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Songwriter and artist Mac Davis, who made his debut in music and entertainment in the early 1960s, died Tuesday in Nashville after undergoing heart surgery. His death was confirmed by his manager Jim Moore. He was 78 years old.
Davis’ songwriting work was recorded by dozens of artists, including Nancy Sinatra, Elvis Presley, Dolly Lee Parton, Johnny Cash, Reba McCantry, Tom Jones, Kenny Rogers, Merle Haggard and more. He was inducted into the Songwriters Hall of Fame, Nashville Songwriters Hall of Fame, Texas Country Music Hall of Fame, Jorgia Music Hall of Fame and was a recipient of the BMI Icon Award. In all, he released 19 albums in the 25 years since the 1970s Song illustrator And with the end of 1994 Will write songs for food.
Davis was born on January 21, 1942, in Texas. At age 16, after graduating from high school, Davis moved to Atlanta with his mother, Edith. It was there, around the age of 20, that Davis began performing in bands and writing songs while working as a “Promotion Man” for record labels, trying to secure radio play for their release. His work in that capacity for Liberty Records eventually landed him in orbit in Los Angeles and Nancy Sinatra, who then hired him to write songs for her and her company.
After writing for the pop community in and around Sinatra, Davis’ songs caught the attention of Elvis Presley, who was having fun returning. The combination found many hits, including “In the Ghetto,” “Memories,” and “Don’t Cry Daddy.” (The first recording of the 1968 Davis song “A Little Les Conversation” and co-written with arranger and producer Billy Strange was not an immediate success but reached No. 1 in the UK in remixes by Junky. XL.) Glenn Campbell, Dolly Lee Parton, Bobby Golds And Kenny Rogers and First Edition then found success in Davis Pendent works.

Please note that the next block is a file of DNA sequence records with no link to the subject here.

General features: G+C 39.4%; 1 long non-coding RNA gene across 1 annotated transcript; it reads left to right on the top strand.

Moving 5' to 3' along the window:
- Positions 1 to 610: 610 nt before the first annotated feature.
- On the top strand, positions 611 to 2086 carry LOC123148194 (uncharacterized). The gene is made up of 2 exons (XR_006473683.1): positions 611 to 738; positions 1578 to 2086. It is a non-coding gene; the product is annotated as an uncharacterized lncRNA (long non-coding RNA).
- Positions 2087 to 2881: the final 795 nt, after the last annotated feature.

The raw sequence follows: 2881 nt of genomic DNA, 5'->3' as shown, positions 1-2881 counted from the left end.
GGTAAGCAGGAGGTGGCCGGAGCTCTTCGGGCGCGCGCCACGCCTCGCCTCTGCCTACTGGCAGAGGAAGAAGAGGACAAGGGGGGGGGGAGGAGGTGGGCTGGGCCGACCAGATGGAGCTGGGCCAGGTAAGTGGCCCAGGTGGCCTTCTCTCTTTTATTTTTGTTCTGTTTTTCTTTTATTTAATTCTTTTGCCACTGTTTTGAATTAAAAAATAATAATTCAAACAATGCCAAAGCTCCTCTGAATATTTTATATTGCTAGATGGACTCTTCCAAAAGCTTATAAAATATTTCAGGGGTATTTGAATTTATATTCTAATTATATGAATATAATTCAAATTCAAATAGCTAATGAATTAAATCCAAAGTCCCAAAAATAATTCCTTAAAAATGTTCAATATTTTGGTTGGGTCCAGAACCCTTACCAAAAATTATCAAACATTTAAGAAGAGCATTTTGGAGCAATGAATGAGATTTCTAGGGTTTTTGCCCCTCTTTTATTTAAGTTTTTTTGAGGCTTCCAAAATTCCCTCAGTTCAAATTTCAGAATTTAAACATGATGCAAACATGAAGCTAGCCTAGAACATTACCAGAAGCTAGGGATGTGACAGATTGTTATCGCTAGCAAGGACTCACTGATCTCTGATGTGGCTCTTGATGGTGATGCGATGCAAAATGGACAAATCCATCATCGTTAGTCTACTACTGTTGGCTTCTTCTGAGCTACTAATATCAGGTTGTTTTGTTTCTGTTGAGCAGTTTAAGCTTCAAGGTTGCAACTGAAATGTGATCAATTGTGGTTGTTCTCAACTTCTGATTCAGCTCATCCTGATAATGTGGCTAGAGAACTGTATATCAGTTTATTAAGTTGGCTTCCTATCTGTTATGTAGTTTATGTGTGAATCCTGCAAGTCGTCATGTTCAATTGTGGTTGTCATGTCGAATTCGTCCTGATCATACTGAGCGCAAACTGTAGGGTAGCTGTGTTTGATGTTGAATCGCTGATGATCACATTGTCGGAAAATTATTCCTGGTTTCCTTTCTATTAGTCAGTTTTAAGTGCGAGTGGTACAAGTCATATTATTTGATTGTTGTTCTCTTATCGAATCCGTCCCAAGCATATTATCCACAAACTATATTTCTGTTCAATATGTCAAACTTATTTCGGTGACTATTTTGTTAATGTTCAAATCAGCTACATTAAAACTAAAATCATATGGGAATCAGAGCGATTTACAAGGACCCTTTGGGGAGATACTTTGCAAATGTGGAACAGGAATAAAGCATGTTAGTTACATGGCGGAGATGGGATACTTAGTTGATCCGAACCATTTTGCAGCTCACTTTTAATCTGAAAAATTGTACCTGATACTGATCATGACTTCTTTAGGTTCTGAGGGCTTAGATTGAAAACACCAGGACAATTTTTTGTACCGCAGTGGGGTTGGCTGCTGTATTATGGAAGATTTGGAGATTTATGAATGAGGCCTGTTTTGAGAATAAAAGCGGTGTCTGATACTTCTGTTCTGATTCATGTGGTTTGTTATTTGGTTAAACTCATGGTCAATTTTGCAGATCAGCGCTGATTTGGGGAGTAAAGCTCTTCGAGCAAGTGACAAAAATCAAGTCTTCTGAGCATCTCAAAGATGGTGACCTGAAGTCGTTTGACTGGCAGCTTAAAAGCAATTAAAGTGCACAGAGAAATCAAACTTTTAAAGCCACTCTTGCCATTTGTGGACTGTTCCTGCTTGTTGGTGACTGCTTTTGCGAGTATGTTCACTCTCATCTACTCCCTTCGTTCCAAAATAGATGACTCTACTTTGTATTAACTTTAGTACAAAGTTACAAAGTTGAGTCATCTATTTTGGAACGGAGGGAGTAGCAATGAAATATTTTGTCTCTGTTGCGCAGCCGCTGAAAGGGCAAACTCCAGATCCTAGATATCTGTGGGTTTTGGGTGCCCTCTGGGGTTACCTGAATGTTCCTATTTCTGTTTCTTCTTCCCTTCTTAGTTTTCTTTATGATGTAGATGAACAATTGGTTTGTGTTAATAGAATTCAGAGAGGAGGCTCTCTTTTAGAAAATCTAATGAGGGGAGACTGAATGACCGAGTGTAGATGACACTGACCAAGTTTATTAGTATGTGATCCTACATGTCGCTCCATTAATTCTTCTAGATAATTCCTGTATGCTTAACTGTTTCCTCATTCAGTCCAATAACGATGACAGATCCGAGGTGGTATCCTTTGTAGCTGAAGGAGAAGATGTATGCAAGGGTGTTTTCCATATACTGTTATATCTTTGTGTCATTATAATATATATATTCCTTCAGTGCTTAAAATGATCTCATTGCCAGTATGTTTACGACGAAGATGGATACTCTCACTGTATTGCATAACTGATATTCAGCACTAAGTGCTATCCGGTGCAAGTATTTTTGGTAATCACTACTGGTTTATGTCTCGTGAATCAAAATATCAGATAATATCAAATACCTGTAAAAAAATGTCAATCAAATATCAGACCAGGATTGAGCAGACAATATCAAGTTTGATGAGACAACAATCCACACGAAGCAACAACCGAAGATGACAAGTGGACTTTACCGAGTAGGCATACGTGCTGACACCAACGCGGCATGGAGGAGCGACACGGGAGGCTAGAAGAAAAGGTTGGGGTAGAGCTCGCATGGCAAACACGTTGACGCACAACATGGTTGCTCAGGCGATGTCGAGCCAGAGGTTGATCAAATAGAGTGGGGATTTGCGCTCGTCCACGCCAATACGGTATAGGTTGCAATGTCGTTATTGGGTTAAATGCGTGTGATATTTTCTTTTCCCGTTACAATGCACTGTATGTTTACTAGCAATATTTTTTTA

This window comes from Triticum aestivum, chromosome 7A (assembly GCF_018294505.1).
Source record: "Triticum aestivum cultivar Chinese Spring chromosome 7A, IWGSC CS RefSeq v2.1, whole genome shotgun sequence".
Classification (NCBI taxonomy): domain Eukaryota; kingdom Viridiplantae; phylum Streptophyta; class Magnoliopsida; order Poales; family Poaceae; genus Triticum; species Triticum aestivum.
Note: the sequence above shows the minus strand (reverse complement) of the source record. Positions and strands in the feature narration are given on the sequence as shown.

In the ’70s, Davis began developing his career as a recording artist, receiving a Grammy nomination for the 1972 chart-topper “Baby Don’t Get Hooked on Me”. In the middle of the decade, Davis was an ubiquitous figure in American popular life, hosting a variety of shows of his own (like Sony and Cher, Johnny Cash and many others); Closer to him, he also started appearing in films.
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Davis’ songwriting career peaked in the ’70s, but his personal recording career peaked in the’ 80s on the heels of hits such as’ It’s Hard to Be Humble ‘(song “cited” by Kendrick Lamar and Rihanna).Loyalty“) And” Texas in My Rearview Mirror. “
As he sang in the next song, “I thank God every day for giving me music and words to say.” In a statement, his family confirmed that he would be buried in Lubbak, Blue Jeans, Texas, according to the song’s final lines.
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